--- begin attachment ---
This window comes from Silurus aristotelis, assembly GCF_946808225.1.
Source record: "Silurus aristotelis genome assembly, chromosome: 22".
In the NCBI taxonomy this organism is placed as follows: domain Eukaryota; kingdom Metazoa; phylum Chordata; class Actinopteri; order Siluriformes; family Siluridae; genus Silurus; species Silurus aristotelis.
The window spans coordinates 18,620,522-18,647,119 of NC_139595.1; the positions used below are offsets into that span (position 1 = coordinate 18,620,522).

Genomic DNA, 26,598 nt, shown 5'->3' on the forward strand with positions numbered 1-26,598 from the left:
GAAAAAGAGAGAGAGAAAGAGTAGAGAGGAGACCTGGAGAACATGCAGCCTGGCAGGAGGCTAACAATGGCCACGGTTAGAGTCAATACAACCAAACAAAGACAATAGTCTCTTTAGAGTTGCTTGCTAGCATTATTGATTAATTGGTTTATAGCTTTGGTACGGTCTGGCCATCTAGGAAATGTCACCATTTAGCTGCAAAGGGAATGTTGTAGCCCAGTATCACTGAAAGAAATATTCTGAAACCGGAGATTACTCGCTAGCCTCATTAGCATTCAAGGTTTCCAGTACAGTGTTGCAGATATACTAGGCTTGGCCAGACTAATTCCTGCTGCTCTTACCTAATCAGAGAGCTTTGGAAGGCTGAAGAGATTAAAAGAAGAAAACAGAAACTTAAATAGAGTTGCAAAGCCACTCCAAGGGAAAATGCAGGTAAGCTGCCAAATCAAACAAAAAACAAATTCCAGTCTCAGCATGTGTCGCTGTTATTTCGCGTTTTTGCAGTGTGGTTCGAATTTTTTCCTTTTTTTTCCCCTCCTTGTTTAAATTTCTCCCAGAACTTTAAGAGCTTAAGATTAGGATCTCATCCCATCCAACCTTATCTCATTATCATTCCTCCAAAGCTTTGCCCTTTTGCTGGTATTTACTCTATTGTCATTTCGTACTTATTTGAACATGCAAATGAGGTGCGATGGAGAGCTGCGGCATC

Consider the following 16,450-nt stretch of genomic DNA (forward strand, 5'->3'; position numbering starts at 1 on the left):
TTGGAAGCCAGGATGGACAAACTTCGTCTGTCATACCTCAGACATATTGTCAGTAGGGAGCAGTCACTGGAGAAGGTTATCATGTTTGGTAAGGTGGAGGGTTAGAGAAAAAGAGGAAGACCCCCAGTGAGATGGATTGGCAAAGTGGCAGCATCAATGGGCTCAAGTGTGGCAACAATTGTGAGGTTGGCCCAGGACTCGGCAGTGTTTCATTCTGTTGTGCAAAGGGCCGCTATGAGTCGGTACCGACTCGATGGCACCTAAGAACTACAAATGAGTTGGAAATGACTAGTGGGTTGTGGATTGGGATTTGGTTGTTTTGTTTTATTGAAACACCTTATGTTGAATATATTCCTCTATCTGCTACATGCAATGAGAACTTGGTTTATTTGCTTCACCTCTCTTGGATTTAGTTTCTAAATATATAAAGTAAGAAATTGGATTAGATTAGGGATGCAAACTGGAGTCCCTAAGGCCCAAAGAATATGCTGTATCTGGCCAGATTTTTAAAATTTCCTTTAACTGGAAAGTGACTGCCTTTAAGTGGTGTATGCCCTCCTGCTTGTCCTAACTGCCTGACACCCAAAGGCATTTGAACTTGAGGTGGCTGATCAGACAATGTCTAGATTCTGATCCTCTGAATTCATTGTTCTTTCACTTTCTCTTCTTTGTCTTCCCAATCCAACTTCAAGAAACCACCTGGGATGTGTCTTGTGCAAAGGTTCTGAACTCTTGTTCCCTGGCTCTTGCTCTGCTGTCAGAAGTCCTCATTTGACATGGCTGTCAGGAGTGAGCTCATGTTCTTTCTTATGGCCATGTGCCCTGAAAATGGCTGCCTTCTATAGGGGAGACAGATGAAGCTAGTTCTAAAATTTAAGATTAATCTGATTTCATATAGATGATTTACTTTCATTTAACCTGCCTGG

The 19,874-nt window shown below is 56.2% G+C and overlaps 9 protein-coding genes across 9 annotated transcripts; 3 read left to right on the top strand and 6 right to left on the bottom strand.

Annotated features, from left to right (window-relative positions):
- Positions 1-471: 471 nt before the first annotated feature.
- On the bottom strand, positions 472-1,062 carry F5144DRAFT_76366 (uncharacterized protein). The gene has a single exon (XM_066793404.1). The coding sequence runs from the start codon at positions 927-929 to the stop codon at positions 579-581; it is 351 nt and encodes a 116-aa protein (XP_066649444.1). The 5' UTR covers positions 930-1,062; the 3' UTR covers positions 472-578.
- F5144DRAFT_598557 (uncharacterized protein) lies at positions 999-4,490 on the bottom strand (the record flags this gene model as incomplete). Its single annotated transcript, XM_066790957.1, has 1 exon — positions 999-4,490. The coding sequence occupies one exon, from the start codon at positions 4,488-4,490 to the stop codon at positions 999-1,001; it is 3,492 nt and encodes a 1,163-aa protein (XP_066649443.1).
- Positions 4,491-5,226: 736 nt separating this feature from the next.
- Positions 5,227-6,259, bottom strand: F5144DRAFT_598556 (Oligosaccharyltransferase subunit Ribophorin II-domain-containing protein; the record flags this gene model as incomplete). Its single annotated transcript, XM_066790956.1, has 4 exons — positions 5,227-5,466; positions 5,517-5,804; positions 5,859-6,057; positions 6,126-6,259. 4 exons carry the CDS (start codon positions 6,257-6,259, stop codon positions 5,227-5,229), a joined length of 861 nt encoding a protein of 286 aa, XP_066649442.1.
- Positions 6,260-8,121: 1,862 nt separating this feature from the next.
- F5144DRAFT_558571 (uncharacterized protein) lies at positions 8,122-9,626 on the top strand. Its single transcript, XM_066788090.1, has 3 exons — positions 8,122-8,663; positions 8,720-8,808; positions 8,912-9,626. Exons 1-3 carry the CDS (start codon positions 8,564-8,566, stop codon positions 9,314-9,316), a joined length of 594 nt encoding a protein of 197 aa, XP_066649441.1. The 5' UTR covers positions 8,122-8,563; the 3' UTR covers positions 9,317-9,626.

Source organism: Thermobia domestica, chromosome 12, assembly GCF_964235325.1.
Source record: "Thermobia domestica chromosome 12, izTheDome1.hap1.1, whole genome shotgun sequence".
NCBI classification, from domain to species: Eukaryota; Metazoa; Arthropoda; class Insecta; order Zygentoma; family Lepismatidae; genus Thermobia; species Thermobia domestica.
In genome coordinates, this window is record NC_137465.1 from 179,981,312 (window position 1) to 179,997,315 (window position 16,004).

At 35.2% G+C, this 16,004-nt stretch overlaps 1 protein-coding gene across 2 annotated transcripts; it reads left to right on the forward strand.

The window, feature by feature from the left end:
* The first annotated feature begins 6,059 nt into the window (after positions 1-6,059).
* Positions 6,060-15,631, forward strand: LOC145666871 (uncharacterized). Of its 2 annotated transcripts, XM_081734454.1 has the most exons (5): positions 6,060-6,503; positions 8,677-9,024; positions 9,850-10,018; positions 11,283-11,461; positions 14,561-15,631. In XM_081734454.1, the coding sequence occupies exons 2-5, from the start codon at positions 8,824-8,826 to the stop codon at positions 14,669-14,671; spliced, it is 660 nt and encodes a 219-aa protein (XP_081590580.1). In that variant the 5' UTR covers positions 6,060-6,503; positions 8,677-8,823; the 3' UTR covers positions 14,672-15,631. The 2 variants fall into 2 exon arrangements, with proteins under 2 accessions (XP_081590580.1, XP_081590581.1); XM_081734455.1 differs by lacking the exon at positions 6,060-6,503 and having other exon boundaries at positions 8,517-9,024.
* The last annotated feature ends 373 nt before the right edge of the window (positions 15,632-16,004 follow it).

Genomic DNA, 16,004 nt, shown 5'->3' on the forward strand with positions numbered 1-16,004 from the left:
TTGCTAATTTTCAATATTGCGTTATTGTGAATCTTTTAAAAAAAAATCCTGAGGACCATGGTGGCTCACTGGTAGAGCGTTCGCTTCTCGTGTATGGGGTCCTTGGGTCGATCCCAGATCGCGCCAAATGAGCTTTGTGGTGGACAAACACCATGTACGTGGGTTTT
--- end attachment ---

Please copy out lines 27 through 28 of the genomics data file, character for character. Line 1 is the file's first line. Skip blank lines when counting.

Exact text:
Genomic DNA, 16,004 nt, shown 5'->3' on the forward strand with positions numbered 1-16,004 from the left:
TTGCTAATTTTCAATATTGCGTTATTGTGAATCTTTTAAAAAAAAATCCTGAGGACCATGGTGGCTCACTGGTAGAGCGTTCGCTTCTCGTGTATGGGGTCCTTGGGTCGATCCCAGATCGCGCCAAATGAGCTTTGTGGTGGACAAACACCATGTACGTGGGTTTT